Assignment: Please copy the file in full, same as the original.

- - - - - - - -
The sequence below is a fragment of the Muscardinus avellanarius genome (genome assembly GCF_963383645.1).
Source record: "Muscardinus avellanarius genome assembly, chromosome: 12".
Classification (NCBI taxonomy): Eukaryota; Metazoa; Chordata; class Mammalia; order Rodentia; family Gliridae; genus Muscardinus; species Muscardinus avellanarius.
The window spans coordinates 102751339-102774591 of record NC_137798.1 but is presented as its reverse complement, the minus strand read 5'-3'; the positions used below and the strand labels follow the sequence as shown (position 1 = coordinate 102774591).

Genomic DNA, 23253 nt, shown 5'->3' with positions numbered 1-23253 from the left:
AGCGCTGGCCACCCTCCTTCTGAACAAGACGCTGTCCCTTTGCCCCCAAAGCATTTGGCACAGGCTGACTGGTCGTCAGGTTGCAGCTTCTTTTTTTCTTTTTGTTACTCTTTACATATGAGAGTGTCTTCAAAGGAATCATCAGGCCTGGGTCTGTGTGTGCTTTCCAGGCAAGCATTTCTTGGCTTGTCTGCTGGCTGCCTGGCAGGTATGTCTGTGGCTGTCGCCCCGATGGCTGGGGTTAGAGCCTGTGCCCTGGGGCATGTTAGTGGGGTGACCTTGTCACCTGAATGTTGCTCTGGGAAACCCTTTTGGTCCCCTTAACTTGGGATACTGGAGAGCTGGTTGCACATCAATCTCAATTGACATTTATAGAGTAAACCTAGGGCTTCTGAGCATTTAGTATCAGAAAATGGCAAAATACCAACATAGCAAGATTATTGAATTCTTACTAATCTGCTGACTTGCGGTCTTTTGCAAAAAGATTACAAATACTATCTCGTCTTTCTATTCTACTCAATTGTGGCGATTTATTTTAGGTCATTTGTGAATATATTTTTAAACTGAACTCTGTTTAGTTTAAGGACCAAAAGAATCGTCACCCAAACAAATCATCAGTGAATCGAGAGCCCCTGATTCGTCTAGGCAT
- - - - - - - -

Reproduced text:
The sequence below is a fragment of the Muscardinus avellanarius genome (genome assembly GCF_963383645.1).
Source record: "Muscardinus avellanarius genome assembly, chromosome: 12".
Classification (NCBI taxonomy): Eukaryota; Metazoa; Chordata; class Mammalia; order Rodentia; family Gliridae; genus Muscardinus; species Muscardinus avellanarius.
The window spans coordinates 102751339-102774591 of record NC_137798.1 but is presented as its reverse complement, the minus strand read 5'-3'; the positions used below and the strand labels follow the sequence as shown (position 1 = coordinate 102774591).

Genomic DNA, 23253 nt, shown 5'->3' with positions numbered 1-23253 from the left:
AGCGCTGGCCACCCTCCTTCTGAACAAGACGCTGTCCCTTTGCCCCCAAAGCATTTGGCACAGGCTGACTGGTCGTCAGGTTGCAGCTTCTTTTTTTCTTTTTGTTACTCTTTACATATGAGAGTGTCTTCAAAGGAATCATCAGGCCTGGGTCTGTGTGTGCTTTCCAGGCAAGCATTTCTTGGCTTGTCTGCTGGCTGCCTGGCAGGTATGTCTGTGGCTGTCGCCCCGATGGCTGGGGTTAGAGCCTGTGCCCTGGGGCATGTTAGTGGGGTGACCTTGTCACCTGAATGTTGCTCTGGGAAACCCTTTTGGTCCCCTTAACTTGGGATACTGGAGAGCTGGTTGCACATCAATCTCAATTGACATTTATAGAGTAAACCTAGGGCTTCTGAGCATTTAGTATCAGAAAATGGCAAAATACCAACATAGCAAGATTATTGAATTCTTACTAATCTGCTGACTTGCGGTCTTTTGCAAAAAGATTACAAATACTATCTCGTCTTTCTATTCTACTCAATTGTGGCGATTTATTTTAGGTCATTTGTGAATATATTTTTAAACTGAACTCTGTTTAGTTTAAGGACCAAAAGAATCGTCACCCAAACAAATCATCAGTGAATCGAGAGCCCCTGATTCGTCTAGGCAT